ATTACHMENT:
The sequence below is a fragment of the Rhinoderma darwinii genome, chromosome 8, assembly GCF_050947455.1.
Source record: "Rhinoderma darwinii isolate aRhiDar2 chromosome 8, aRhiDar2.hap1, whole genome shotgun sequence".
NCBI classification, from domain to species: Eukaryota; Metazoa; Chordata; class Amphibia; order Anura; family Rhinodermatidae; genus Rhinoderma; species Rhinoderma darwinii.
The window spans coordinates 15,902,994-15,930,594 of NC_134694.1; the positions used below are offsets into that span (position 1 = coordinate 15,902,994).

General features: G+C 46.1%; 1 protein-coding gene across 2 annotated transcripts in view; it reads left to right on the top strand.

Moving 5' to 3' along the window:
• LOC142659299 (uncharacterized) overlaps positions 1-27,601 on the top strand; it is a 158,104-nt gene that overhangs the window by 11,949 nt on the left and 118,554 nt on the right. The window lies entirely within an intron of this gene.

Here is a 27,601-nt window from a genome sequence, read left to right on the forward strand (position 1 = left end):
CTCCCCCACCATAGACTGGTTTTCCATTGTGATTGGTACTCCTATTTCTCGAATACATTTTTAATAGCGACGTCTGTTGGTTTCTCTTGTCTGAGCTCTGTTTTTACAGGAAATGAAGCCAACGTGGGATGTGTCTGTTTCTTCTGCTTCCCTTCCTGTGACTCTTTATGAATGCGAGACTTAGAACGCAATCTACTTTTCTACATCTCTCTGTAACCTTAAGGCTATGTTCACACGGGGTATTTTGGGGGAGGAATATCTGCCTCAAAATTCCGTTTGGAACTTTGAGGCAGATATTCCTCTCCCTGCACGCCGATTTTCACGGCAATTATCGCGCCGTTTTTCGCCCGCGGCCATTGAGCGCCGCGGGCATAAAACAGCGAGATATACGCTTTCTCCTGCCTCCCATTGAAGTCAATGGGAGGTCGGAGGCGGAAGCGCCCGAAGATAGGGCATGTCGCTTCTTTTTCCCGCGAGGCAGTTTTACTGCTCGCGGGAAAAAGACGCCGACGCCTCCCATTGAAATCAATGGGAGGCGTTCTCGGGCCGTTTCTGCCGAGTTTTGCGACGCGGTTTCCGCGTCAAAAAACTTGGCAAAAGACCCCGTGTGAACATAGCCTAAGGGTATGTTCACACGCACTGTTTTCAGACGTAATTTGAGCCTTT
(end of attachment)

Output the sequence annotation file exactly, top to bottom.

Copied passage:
The sequence below is a fragment of the Rhinoderma darwinii genome, chromosome 8, assembly GCF_050947455.1.
Source record: "Rhinoderma darwinii isolate aRhiDar2 chromosome 8, aRhiDar2.hap1, whole genome shotgun sequence".
NCBI classification, from domain to species: Eukaryota; Metazoa; Chordata; class Amphibia; order Anura; family Rhinodermatidae; genus Rhinoderma; species Rhinoderma darwinii.
The window spans coordinates 15,902,994-15,930,594 of NC_134694.1; the positions used below are offsets into that span (position 1 = coordinate 15,902,994).

General features: G+C 46.1%; 1 protein-coding gene across 2 annotated transcripts in view; it reads left to right on the top strand.

Moving 5' to 3' along the window:
• LOC142659299 (uncharacterized) overlaps positions 1-27,601 on the top strand; it is a 158,104-nt gene that overhangs the window by 11,949 nt on the left and 118,554 nt on the right. The window lies entirely within an intron of this gene.

Here is a 27,601-nt window from a genome sequence, read left to right on the forward strand (position 1 = left end):
CTCCCCCACCATAGACTGGTTTTCCATTGTGATTGGTACTCCTATTTCTCGAATACATTTTTAATAGCGACGTCTGTTGGTTTCTCTTGTCTGAGCTCTGTTTTTACAGGAAATGAAGCCAACGTGGGATGTGTCTGTTTCTTCTGCTTCCCTTCCTGTGACTCTTTATGAATGCGAGACTTAGAACGCAATCTACTTTTCTACATCTCTCTGTAACCTTAAGGCTATGTTCACACGGGGTATTTTGGGGGAGGAATATCTGCCTCAAAATTCCGTTTGGAACTTTGAGGCAGATATTCCTCTCCCTGCACGCCGATTTTCACGGCAATTATCGCGCCGTTTTTCGCCCGCGGCCATTGAGCGCCGCGGGCATAAAACAGCGAGATATACGCTTTCTCCTGCCTCCCATTGAAGTCAATGGGAGGTCGGAGGCGGAAGCGCCCGAAGATAGGGCATGTCGCTTCTTTTTCCCGCGAGGCAGTTTTACTGCTCGCGGGAAAAAGACGCCGACGCCTCCCATTGAAATCAATGGGAGGCGTTCTCGGGCCGTTTCTGCCGAGTTTTGCGACGCGGTTTCCGCGTCAAAAAACTTGGCAAAAGACCCCGTGTGAACATAGCCTAAGGGTATGTTCACACGCACTGTTTTCAGACGTAATTTGAGCCTTT